Tracing and Documenting Nazi Victims Past and Present (eBook, 2020) [WorldCat.org]
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Tracing and Documenting Nazi Victims Past and Present

Author: Henning Borggräfe; Christian Höschler; Isabel Panek; Arolsen Archives--International Center on Nazi Persecution.
Publisher: München ; Wien : De Gruyter Oldenbourg, [2020] ©2020
Series: Arolsen Research Series, 1
Edition/Format:   eBook : Document : Government publication : EnglishView all editions and formats
Summary:
After World War II, tracing and documenting Nazi victims emerged against the background of millions of missing persons and early compensation proceedings. This was a process in which the Allies, international aid organizations, and survivors themselves took part. New archives, documentation centers and tracing bureaus were founded amid the increasing Cold War divide. They gathered documents on Nazi persecution and  Read more...
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Genre/Form: Electronic books
Databases
History
Sources
Additional Physical Format: Print version:
Print version:
Material Type: Document, Government publication, Internet resource
Document Type: Internet Resource, Computer File
All Authors / Contributors: Henning Borggräfe; Christian Höschler; Isabel Panek; Arolsen Archives--International Center on Nazi Persecution.
ISBN: 9783110665376 3110665379 9783110661606 3110661608 9783110661651 3110661659
OCLC Number: 1158139301
Language Note: In English.
Notes: "On behalf of the Arolsen Archives."
Description: 1 online resource (VIII, 342 pages) : illustrations
Contents: Frontmatter --
Preface --
Table of Contents --
Tracing and Documenting Nazi Victims Past and Present --
Introduction / Henning Borggräfe, Christian Höschler, Isabel Panek --
On the Uses and Disadvantages of the Arolsen Archives for History / Dan Stone --
The (Early) Search for Missing Nazi Victims : Historical Precedents, Organizational Frameworks, and Methods / Christian Höschler, Isabel Panek --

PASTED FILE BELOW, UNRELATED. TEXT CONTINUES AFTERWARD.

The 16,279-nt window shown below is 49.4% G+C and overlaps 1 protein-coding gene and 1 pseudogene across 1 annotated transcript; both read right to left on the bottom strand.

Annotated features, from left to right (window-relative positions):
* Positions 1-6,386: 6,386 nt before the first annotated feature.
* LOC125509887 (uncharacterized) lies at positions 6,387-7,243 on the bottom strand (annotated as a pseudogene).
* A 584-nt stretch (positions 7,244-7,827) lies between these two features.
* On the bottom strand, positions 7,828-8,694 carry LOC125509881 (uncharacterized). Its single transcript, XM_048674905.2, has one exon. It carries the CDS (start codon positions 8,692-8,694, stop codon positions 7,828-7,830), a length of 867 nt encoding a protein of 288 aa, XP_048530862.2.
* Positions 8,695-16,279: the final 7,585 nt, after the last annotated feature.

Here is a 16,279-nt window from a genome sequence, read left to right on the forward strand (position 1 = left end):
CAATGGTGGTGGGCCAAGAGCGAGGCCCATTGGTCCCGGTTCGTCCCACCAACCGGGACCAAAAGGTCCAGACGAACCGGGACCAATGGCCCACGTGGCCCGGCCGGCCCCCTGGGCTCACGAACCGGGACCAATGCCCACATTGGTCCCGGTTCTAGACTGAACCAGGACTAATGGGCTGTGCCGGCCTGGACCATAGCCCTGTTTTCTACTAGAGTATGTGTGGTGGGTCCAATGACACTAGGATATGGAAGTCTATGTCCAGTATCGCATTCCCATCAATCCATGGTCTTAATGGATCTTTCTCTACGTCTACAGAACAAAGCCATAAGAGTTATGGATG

Family Searching and Tracing Services of JDC in the Second World War Era / Linda G. Levi --
Those Left Behind : Early Search Efforts in Wartime and Post-War Britain / Christine Schmidt --
Tracing Services in Poland and Czechoslovakia after 1945 : Between Humanitarian Principles and Socialist Ideology / Maren Hachmeister --
Survivors Helping Survivors : Simon Wiesenthal and the Early Search for Nazi Criminals in Linz / René Bienert --
Caring for the Dead and the Living : DPs and the Arolsen Archives of Feelings / Silke von der Emde --
Yad Vashem and Holocaust Victim's Search for Family / Zvi Bernhardt --
ITS Research at the United States Holocaust Memorial Museum for Descendants of Holocaust Victims and Survivors / Diane Afoumado --
The New Tasks and Challenges for Tracing / Ramona Bräu, Kerstin Hofmann and Anna Meier-Osiński --
Collections Archives Dealing with Nazi Victims : The Example of the Arolsen Archives / Henning Borggräfe, Isabel Panek --
From Tracing and Fate Clarification to Research Center : The Role of International Players and Transnationalism in Shaping the Identity of the ITS / Rebecca Boehling --
"It is our job to find out who did what" : The Central Office in Ludwigsburg and Cooperation with the ITS / Kerstin Hofmann --
The Federal Archives and its Role in German Politics of Remembrance / Tobias Herrmann --
Institutes of National Remembrance and their Role in Dealing with National Socialism : An Examination of the Issues, Debates and Public Perceptions / Carola Lau --
Linking and Enriching Archival Collections in the Digital Age : The Dutch War Collections Network / Puck Huitsing and Edwin Klijn --
Contributors.
Series Title: Arolsen Research Series, 1
Responsibility: edited by Henning Borggräfe, Christian Höschler and Isabel Panek.

Abstract:

After World War II, tracing and documenting Nazi victims emerged against the background of millions of missing persons and early compensation proceedings. This was a process in which the Allies, international aid organizations, and survivors themselves took part. New archives, documentation centers and tracing bureaus were founded amid the increasing Cold War divide. They gathered documents on Nazi persecution and structured them in specialized collections to provide information on individual fates and their grave repercussions: the loss of relatives, the search for a new home, physical or mental injuries, existential problems, social support and recognition, but also continued exclusion or discrimination. By doing so, institutions involved in this work were inevitably confronted with contentious issues--such as varying political mandates, neutrality vs. solidarity with those formerly persecuted, data protection vs. public interest, and many more. Over time, tracing bureaus and archives changed methods and policies and even expanded their activities, using historical documents for both research and public remembrance. This is the first publication to explore this multifaceted history of tracing and documenting past and present.

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